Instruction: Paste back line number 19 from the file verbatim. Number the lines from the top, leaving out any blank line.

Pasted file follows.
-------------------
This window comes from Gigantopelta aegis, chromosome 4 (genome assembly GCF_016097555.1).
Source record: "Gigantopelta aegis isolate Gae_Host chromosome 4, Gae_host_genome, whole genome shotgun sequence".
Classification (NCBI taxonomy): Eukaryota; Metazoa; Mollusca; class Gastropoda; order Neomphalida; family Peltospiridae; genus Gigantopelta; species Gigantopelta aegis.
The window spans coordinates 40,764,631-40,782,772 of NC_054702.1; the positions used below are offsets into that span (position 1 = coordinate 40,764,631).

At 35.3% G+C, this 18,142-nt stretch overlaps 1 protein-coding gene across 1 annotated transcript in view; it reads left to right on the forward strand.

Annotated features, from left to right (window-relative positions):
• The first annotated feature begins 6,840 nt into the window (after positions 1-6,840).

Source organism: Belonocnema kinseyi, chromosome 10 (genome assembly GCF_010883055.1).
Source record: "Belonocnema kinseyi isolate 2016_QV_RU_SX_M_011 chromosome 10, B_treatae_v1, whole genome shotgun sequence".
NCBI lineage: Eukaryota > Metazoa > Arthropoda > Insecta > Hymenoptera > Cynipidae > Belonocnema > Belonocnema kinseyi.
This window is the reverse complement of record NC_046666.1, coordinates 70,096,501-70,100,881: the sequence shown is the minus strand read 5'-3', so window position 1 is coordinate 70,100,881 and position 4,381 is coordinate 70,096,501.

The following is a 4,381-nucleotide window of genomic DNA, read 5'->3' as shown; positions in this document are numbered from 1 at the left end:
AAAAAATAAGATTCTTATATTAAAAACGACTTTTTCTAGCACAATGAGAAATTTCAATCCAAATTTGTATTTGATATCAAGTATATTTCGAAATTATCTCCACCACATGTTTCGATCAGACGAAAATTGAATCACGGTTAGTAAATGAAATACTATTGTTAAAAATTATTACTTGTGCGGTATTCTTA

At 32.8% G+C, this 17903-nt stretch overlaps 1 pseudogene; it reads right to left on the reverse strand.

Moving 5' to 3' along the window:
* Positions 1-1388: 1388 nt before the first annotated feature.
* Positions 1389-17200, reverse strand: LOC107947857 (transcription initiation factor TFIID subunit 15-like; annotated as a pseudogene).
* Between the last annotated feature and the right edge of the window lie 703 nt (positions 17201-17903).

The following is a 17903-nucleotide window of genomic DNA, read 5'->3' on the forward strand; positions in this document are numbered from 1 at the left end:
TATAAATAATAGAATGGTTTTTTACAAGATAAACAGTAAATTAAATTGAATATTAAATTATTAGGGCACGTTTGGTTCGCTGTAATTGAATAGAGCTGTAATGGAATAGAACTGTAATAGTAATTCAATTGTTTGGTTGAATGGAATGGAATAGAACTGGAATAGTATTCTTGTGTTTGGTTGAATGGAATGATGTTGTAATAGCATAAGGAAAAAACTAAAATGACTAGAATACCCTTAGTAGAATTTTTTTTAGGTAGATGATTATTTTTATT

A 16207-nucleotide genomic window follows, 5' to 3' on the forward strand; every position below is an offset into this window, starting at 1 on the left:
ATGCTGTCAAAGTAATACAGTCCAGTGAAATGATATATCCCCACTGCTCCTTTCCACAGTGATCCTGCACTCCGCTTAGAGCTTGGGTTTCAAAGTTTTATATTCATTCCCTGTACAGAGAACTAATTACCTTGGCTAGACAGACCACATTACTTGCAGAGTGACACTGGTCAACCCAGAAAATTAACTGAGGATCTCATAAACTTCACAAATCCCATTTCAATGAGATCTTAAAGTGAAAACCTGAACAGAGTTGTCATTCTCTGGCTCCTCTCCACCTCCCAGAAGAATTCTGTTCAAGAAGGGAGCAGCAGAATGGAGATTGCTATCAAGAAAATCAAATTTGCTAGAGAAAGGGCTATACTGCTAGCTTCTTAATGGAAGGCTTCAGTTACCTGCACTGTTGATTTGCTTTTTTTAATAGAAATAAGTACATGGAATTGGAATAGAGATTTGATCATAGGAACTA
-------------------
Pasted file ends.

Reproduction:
The following is a 17903-nucleotide window of genomic DNA, read 5'->3' on the forward strand; positions in this document are numbered from 1 at the left end: